World

The Trump Show enters its final season

11 February 2021

2:39 AM

11 February 2021

2:39 AM

There is no point denying it — The Trump Show, the craziest comedy the God of TV has ever produced, has been fizzling out. Yes, the ‘Storming of the Capitol’ episode was a dramatic denouement. The absurd sight of ridiculously dressed QAnoners stumbling into an accidental attempt at a government coup was shockingly hilarious. But the violent scenes left people depressed. The divine scriptwriters appeared to have lost the plot, gone off the deep end, ‘jumped the shark’, as they say.

The networks tried to move forward by putting The Biden Show, a geriatric version of The West Wing, on prime time. But audiences so far aren’t sure how seriously they should take the storyline. Plus, we’re all aware, even if we haven’t been following, that The Trump Show is still rolling. It’s now in what could be its final season: ‘Impeachment 2.0: The Last Laugh’. Critics are not expecting much. Trump, the charismatic lead, has largely been written out of the script. Some of the characters, such as Rudy Giuliani and Sidney Powell, have become too unbelievable. Fresh blood is needed.

So enter, stage wrong, Bruce Castor, Trump’s lovable klutz of an impeachment lawyer. His opening statement yesterday is rightly being hailed as a tour de farce. Castor was by turns bizarre, incoherent, and hilariously sub-pedestrian. His ineloquence was so powerful it turned into something almost magical: anti-eloquence.

Castor seemed to have no idea what he was saying. He left long pauses when he should have sped up, and vice-versa. It was hard to tell if he’d been paralyzed by nerves or whether he just thought he could wing it. Perhaps it was both. Perhaps he was speaking in tongues. At times Castor sounded just like President Joe Biden, in his stammering and his inability to make any sense.


‘People can be overcome by events,’ he said, sounding more than a little overcome by events himself. Then, apropos of nothing, he added:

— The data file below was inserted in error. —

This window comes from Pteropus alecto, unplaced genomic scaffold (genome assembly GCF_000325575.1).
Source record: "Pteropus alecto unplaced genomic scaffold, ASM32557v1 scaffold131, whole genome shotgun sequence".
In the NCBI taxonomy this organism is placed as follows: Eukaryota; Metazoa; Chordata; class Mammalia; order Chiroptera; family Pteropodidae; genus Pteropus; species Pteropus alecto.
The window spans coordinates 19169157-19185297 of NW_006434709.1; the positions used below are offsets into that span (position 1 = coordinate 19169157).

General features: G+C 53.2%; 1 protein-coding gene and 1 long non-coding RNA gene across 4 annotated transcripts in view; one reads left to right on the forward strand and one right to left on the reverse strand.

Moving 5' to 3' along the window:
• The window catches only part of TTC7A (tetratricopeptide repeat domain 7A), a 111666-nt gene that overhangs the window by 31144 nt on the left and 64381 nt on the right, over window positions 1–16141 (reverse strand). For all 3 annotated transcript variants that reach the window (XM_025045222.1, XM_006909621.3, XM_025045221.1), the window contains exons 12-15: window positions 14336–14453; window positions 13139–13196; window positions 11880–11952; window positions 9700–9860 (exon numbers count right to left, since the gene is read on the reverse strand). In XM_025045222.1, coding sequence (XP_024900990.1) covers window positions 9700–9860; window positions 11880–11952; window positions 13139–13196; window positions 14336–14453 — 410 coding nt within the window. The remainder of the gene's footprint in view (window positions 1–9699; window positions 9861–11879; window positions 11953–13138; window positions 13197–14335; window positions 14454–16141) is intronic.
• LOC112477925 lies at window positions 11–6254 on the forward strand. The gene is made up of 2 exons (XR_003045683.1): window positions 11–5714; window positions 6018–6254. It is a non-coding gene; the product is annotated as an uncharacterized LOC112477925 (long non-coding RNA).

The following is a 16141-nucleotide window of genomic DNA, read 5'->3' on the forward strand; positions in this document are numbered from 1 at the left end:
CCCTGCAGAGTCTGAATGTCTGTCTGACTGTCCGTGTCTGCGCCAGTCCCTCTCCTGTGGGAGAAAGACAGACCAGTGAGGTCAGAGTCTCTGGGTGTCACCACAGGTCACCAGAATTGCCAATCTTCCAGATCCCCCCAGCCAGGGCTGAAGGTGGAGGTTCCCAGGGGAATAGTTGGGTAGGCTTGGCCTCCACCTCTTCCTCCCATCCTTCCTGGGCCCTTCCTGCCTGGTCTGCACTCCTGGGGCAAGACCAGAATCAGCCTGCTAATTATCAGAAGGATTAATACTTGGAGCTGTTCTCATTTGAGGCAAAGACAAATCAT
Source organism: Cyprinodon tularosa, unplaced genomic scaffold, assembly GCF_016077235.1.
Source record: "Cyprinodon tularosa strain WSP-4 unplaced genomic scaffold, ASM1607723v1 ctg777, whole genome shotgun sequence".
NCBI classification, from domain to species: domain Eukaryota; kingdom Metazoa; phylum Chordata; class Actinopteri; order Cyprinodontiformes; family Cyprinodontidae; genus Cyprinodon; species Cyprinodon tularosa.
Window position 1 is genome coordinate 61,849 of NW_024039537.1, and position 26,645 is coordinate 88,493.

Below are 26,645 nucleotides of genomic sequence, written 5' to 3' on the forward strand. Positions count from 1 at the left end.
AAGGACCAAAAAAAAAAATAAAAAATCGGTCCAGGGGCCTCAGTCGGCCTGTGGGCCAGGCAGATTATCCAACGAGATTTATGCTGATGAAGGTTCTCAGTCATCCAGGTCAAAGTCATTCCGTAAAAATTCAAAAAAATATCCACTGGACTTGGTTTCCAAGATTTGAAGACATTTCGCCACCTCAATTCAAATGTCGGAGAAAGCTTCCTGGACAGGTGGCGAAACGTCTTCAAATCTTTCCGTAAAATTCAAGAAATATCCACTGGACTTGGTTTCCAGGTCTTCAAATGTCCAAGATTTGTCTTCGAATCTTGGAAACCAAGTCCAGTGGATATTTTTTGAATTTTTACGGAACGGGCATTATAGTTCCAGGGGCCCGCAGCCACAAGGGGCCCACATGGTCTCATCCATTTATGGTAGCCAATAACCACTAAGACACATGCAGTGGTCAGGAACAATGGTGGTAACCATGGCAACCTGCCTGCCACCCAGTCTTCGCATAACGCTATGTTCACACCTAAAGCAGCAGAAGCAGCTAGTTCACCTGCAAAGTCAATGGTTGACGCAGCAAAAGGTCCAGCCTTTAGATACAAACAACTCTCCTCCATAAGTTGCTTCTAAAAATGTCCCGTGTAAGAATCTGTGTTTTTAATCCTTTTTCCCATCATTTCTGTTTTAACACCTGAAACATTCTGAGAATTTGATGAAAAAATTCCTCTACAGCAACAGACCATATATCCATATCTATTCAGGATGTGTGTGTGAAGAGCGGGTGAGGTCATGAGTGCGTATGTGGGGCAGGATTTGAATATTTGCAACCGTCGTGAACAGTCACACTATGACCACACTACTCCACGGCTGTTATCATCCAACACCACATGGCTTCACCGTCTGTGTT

Manslaughter is the killing of a human being upon sudden and intense provocation, but murder is done with cold blood and reflective thought. We are so understanding of the concept that people’s minds can be overpowered with emotion where logic does not immediately kick in that we have recognised examples that otherwise would be hearsay and said that no, when you’re driving down the street and you look over at your wife and you say ‘hey you know what? That guy is about to drive through the red light and kill that person’. You know what? Your wife can testify to what you said because even though it’s technically hearsay it’s an exception because it is the event living through the person. Why? No opportunity for reflective thought.

All hail, Bruce Almighty! His audience feebly hoped that he might have been moving towards a pertinent legal argument at that point. Not Bruce. He digressed into a marvellously irrelevant reminiscence from his childhood in the Castor family home in suburban Philadelphia. ‘Sen. Dirksen recorded a series of lectures that my parents had on a record. We still know what records are, right? The thing you put the needle down on and you play it. And here’s little Bruce, eight, nine, ten years old, listening to this back in the late sixties…’

Where was he going with this? Nobody knew, least of all him, apparently. He riffed on his own riffs. ‘It’s funny, this is an aside,’ he said, after 11 minutes, even though he hadn’t made a single clear point.

On and on Bruce went, dazzling the senators with the elasticity of his rambling. Perhaps the greatest moment was when, 25 minutes in, he decided to explain his own editing process:

If we go down the road that my very worthy adversary here, Mr Raskin, asks you to go down, the floodgates will open… instead of floodgates, I was going to say originally it will ‘release the whirlwind’, which is a Biblical reference. But I subsequently learned since I got here that that particular phrase has been taken, so I figured I’d better change it to floodgates. But the political pendulum will shift one day…

It was a masterclass. ‘I worked in this building 40 years ago. I got lost then and I still do,’ confessed Bruce, winningly. His triumph was sealed.

By the time he sat down, he’d become a viral star. The spectacular badness of his performance was neatly offset by Trump’s other impeachment lawyer, David Schoen, who played the relative straight man; any more madness might have undercut Bruce’s magnificent folly.

Soon after, the New York Times’s Maggie Haberman gleefully reported that Trump was ‘enraged’ by his legal team’s woeful performance, especially Castor’s. But why? It was exactly what The Trump Show needed — a moment of surreal hilarity so intense it blows the mind.

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This article first appeared on The Spectator's US website.


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